What to look for in Physician Employment or Professional Services Contracts Restrictive Covenants - Are they fair? What is fair?

Restrictive covenants come in many forms, and here are a few considerations you should consider to see if the restrictive covenants are fair. 

  1. Geographic Restriction - Is there a geographic restriction to what the employee will be allowed to practice?  Is it 5 miles or is it 25 miles?  is that reasonable, well the answer depends.  If your specialty is unique then the larger the geographic spread the more likely it will be enforceable, but if you have a more common skillset, the smaller the geographic restriction.  The hard facts are such, that what is a reasonable amount of distance a patient is willing to go to see a particular type of doctor/healthcare professional?   
  2. Specialty Restriction - Next you will want to specify the specialty area of practice you will be working in. I am not referring to all the specialties of the employee, but the area of work that the employee is specifically getting hired to work in.  That needs to be reasonable and tight, for the benefit of both parties.   
  3. Client/Patient Poaching Restriction - Many contracts have provisions regarding no client poaching from the business once the professional leaves.  Similarly, there is case law that is out there that states that a contract cannot interfere with a patient-doctor relationship. The circumstances of this always vary, and it is good to talk with a legal counsel to navigate through these restrictions.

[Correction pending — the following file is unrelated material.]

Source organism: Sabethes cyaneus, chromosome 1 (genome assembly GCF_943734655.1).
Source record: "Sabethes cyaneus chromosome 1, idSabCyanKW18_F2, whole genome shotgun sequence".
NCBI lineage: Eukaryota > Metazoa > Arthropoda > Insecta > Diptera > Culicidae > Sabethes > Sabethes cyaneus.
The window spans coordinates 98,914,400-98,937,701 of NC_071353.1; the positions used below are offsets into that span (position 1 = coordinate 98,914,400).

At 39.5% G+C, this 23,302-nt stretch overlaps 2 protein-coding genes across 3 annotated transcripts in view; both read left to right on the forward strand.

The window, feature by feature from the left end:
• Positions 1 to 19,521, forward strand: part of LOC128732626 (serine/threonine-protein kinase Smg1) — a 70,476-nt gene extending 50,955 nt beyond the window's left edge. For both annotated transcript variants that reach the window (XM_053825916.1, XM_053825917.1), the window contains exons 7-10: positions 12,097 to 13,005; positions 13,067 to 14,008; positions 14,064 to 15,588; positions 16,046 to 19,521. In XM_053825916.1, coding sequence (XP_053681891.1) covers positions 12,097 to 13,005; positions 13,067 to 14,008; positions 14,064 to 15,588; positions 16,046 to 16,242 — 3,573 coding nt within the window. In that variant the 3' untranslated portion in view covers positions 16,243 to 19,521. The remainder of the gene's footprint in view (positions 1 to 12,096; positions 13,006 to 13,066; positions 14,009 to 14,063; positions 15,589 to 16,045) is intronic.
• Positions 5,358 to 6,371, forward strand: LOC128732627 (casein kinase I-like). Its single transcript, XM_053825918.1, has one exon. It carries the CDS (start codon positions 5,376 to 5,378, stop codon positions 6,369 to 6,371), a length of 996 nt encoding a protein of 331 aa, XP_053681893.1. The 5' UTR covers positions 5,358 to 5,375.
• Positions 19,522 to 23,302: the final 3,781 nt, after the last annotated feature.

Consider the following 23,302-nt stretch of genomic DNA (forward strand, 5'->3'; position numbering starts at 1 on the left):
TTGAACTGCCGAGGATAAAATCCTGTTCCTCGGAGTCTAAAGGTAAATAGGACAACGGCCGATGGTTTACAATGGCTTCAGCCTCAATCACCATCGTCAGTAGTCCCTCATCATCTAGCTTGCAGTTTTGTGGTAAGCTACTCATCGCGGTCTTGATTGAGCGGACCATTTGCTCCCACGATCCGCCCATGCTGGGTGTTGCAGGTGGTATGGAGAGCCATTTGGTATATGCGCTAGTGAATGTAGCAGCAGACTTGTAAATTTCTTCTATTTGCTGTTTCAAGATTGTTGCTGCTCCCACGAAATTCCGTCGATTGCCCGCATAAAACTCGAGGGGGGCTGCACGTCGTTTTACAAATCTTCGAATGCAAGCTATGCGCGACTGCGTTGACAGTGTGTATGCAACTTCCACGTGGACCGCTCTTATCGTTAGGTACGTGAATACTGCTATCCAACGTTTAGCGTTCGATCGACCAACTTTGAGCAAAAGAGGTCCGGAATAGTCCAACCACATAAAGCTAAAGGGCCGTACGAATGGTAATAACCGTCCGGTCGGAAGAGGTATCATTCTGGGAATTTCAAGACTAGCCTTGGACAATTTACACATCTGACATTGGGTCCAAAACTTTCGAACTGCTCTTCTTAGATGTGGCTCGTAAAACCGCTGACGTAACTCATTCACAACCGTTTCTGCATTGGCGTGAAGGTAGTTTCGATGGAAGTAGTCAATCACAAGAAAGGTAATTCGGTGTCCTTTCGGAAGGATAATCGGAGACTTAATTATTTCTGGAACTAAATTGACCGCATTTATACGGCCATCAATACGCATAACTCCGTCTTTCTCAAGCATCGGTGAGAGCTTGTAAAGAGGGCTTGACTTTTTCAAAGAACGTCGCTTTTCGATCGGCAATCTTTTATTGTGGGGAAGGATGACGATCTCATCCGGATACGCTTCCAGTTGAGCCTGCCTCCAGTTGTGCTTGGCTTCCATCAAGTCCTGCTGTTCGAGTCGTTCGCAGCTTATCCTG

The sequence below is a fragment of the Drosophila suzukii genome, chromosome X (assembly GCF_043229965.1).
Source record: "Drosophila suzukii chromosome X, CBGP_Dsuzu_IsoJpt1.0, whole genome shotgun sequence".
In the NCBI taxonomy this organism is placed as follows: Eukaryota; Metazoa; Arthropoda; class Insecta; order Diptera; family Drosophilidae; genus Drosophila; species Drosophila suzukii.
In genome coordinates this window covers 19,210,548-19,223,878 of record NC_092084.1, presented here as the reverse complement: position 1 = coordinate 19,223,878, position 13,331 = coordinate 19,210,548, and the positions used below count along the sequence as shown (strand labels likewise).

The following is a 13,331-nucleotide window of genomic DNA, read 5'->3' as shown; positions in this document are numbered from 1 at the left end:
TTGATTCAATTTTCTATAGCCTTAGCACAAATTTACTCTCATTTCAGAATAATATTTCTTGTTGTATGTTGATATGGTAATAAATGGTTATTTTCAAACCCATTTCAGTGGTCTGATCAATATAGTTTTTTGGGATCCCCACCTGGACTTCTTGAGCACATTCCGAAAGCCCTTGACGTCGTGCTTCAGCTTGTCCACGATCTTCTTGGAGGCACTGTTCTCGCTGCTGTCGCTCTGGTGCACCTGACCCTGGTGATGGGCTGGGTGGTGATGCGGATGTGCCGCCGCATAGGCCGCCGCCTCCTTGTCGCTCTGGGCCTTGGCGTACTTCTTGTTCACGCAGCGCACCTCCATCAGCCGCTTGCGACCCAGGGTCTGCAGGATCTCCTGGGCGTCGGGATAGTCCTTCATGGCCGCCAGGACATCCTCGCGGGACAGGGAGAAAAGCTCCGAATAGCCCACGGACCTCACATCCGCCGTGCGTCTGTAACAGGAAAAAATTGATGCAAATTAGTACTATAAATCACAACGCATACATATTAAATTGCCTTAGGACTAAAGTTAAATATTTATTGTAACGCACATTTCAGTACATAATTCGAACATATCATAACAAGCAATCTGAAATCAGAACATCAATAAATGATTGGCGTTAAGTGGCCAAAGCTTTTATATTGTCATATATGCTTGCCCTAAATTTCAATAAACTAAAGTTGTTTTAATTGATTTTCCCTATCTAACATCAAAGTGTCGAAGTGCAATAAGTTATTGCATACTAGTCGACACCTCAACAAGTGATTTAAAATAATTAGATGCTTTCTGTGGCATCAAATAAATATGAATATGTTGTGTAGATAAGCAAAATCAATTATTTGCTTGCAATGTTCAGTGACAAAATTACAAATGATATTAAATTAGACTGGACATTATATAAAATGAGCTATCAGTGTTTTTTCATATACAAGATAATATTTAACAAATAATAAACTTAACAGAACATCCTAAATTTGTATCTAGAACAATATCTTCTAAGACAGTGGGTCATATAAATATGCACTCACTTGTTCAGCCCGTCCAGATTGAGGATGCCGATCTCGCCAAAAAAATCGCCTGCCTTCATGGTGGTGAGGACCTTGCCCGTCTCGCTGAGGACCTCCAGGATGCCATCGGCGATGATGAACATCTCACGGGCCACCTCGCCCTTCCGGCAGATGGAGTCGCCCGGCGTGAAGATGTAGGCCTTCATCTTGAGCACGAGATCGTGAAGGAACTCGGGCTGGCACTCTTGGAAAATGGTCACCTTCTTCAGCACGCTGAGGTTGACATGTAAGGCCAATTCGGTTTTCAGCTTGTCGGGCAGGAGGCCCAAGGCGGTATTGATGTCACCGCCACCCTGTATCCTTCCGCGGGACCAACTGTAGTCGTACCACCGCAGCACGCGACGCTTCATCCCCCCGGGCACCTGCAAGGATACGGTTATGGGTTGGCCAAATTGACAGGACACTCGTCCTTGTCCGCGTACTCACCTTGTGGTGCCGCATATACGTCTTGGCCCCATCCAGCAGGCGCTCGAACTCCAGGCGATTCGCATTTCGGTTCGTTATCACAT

4. Employee Poaching Restriction - Many contracts have what is called an employee poaching restriction, meaning that the professional will not take or attempt to take other employees with them when they leave.  So be careful of whom you hire at the next job that you go to. 
  5. Affiliates of the Employer Organization  -  Many times the restrictive covenants will have restrictions that apply to not only the employer but also their affiliates and other parties the employer has a relationship with. Is that fair? Sometimes yes, when there are legitimate business issues that are worth protecting and the employee is informed as to those entities before the contract is signed; but usually no, if the restriction is not specific.  This is a word of caution to both the employer and the employee.

Restrictive covenants come in many forms, it is advisable for you to get legal counsel on your side to help you navigate them.  

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